Every year in early October advocates in the cerebral palsy (CP) community worldwide come together to promote CP awareness. The international movement known as World CP Day offers a great platform to provide an education on the often misunderstood condition. This year I am honored to commemorate World CP Day by welcoming guest blogger Lindsey Pasieka. Lindsey’s brother Derek lives with cerebral palsy. Based off her adventures with Derek, she compiled these dos and don’ts when encountering someone with CP.
World CP Day is October 6th. It’s a movement to help educate the world about cerebral palsy, and bring people affected by the condition into one huge international support system. To help spread the word, I’ve put together a few dos and don’ts based on common misconceptions about CP. Before you enter a CP conversation, take these tips into consideration.
DO ask questions.
It’s important to show that you are willing to learn. If you ask things politely, a person with CP or their family isn’t going to lash out at you. (*Editor’s note- MOST probably won’t lash out. Not everyone with cerebral palsy remains the same, though. I know a few individuals who oppose becoming a teachable moment. MAJORITY however seem to feel like Lindsey so take a chance and ASK!) We WANT to educate people. We WANT to encourage education on the matter and connect with all people.
Especially, don’t be embarrassed if your young child wants to ask something. Even if they ask it in a “rude” way, we get it. Kids say the darndest things. But I’d rather a child say something inappropriate and learn a better way to communicate from the experience in a POSITIVE way, than be ushered across the street, coincidentally learning to shun people with disabilities.
For those with CP who are cognitively aware, being stared at is awful. Think about how you’d feel if people’s first reactions when they saw you were to stare. To a person with CP, those stares scream “other,” “out of place,” “abnormal.” For those who don’t see the staring, or aren’t cognitively aware, the staring hurts their families. Maybe that kid’s mom just wanted to go to the mall like everybody else. Maybe my mom didn’t want to spend 30 minutes explaining to me why that lady was “looking at us weird.”
DO politely offer to help.
Yeah, that door might be difficult for a person with CP, especially in a wheelchair or with a walker. Honestly, I love it when I’m pushing Derek’s HUGE, HEAVY wheelchair and someone opens a door. No condescension. No questions. NO STARING. They just do it ‘cause it’s a nice thing to do. But DO ask first. A lot of people with CP hate feeling like they always “need” help in the eyes of others. If you think someone is having trouble, kindly offer to assist. If they say “No,” the best thing you can say is “Okay” and drop it.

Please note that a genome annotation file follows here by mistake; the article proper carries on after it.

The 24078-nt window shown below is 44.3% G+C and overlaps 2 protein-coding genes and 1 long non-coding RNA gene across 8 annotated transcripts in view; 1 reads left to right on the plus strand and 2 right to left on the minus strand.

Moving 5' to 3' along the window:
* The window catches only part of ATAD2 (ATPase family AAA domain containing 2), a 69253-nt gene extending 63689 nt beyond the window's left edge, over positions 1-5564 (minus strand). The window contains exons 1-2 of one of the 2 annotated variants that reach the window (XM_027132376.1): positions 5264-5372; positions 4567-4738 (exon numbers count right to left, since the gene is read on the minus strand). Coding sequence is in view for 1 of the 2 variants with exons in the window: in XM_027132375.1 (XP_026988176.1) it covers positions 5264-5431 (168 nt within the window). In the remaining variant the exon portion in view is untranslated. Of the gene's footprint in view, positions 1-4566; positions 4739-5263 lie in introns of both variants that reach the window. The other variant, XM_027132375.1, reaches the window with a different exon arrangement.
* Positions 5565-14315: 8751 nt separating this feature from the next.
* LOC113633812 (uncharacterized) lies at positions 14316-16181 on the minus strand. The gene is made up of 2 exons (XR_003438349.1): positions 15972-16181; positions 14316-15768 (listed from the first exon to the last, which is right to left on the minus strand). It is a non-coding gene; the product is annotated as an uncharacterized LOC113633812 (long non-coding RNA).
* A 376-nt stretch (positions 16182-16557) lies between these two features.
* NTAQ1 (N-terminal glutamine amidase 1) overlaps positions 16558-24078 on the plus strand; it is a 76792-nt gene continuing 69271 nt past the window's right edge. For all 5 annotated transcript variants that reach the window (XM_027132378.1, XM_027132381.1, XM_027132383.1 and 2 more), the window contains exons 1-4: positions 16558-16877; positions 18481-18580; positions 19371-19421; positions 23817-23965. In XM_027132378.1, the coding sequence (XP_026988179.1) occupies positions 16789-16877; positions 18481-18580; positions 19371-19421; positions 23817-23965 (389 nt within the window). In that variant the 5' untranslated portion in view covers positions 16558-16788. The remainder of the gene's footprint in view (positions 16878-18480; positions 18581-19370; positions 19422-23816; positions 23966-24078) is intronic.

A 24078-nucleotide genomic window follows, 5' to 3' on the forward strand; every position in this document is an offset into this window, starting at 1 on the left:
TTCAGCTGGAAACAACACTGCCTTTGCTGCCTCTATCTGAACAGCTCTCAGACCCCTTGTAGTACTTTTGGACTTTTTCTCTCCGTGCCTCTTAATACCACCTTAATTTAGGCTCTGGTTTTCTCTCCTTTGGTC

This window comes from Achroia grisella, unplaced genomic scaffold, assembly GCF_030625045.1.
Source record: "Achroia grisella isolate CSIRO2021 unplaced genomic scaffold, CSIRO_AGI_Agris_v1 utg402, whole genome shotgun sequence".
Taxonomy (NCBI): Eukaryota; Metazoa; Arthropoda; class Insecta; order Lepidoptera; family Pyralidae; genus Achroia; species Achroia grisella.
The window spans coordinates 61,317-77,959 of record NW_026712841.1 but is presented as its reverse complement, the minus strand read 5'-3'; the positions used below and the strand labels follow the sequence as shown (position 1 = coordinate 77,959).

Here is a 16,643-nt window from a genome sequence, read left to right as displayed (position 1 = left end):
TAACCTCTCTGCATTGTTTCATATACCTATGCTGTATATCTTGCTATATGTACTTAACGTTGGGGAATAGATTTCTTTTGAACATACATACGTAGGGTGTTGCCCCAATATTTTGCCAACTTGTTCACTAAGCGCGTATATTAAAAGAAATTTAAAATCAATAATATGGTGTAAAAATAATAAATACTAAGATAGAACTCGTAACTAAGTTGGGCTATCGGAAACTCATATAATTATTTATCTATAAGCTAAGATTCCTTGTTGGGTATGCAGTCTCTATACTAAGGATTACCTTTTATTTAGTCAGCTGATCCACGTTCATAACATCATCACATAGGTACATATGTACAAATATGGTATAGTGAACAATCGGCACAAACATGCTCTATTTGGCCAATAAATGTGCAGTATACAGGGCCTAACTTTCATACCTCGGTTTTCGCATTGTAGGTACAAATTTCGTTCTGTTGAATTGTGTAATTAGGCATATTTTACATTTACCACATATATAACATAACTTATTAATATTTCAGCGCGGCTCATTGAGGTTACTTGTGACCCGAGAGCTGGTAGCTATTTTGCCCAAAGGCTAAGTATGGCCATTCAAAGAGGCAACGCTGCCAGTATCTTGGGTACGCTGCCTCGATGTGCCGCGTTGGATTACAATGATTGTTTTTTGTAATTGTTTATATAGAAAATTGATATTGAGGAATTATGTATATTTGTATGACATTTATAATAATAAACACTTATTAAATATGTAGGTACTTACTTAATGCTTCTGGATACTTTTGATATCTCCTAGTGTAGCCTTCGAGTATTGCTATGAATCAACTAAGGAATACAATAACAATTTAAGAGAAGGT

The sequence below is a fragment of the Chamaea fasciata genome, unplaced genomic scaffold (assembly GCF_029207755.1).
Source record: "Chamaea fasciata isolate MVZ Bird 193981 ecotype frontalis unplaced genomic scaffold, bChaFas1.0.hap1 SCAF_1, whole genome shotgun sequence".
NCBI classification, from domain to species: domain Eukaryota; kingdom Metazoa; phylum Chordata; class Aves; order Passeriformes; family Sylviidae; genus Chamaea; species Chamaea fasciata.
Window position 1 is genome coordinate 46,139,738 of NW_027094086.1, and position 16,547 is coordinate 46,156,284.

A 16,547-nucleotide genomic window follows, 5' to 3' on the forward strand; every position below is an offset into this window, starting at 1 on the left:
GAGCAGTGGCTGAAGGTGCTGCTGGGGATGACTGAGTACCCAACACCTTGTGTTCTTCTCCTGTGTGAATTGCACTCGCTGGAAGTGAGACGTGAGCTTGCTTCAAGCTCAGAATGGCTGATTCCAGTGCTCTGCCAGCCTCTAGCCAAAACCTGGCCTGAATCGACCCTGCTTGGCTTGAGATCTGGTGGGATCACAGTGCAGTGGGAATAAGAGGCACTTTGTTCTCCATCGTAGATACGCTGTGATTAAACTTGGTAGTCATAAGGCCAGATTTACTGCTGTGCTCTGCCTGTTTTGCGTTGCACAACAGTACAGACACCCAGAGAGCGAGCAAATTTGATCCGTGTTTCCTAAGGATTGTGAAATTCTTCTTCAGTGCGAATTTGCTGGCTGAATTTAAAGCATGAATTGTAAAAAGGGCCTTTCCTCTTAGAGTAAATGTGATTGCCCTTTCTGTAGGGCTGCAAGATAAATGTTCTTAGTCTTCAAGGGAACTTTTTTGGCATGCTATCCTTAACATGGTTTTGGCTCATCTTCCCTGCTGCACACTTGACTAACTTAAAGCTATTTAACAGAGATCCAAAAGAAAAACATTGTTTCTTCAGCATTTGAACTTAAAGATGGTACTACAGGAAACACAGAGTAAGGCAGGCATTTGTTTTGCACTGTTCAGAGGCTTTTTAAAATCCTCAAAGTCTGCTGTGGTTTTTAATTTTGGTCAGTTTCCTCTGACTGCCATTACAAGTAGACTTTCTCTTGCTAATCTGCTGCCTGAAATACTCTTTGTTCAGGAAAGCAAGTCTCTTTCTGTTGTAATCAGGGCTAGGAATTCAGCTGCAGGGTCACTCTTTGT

DON’T ever touch a wheelchair without permission.
You think you’re being helpful, or kind. You think you’re being a good, compassionate person. And maybe your heart is in the right place. But oh. My. Gosh. This is the rudest thing. First off, you’re making some huge assumptions about the person you’re “helping.” Those assumptions make that person feel degraded. That you think they can’t do it, can’t handle it, needing you.
Secondly, to many people with CP, their wheelchair or walker is like an extension of themselves. Touching their wheelchair can feel violating. If you think about it, you’re removing their choice on how they want to mobilize, where they want to go. You’re eliminating their control over their body.
Also, take this into consideration. That person may have been in a wheelchair a LONG time. They, and their families, have often found the best ways to do things already. When you offer to help, you may actually be making things more difficult. This is especially true when you try to help someone get into their car, or put their chair into the car. Trust me. They have a whole system down that works for them and their level of ability.
DO talk to the person with CP.
No one likes to be talked about, as if they aren’t there. By addressing the people around the person with CP, without acknowledging that person, you’re making assumptions again. The biggest assumption people make is that a wheelchair or crutches or walker means a lack of cognition, lack of thought and intelligence. People assume intellectual impairment and physical disability always go hand in hand. This is simply NOT true in many cases. People with CP go to school, get college degrees, and work in a huge variety of industries. Even those that are nonverbal often have unique ways to communicate, and want to connect with the world.
Side note: Even if someone IS intellectually impaired, you should include them in the conversation. They are a person. They deserve your respect and time. Say hi. Shake their hand if they offer it. Give them a smile and make a connection. Everyone deserves that.
Takeaway for World CP Day
The core of this advice is to be open and learn to connect with others. When you approach someone with assumptions, especially those based on appearance, you cut off your ability to connect with that person. It’s better to admit that you don’t know. Better to stumble and try to ask the right question, show us that you care about being kind. Don’t ever stop engaging, learning, and seeking understanding. Happy World CP Day, everybody.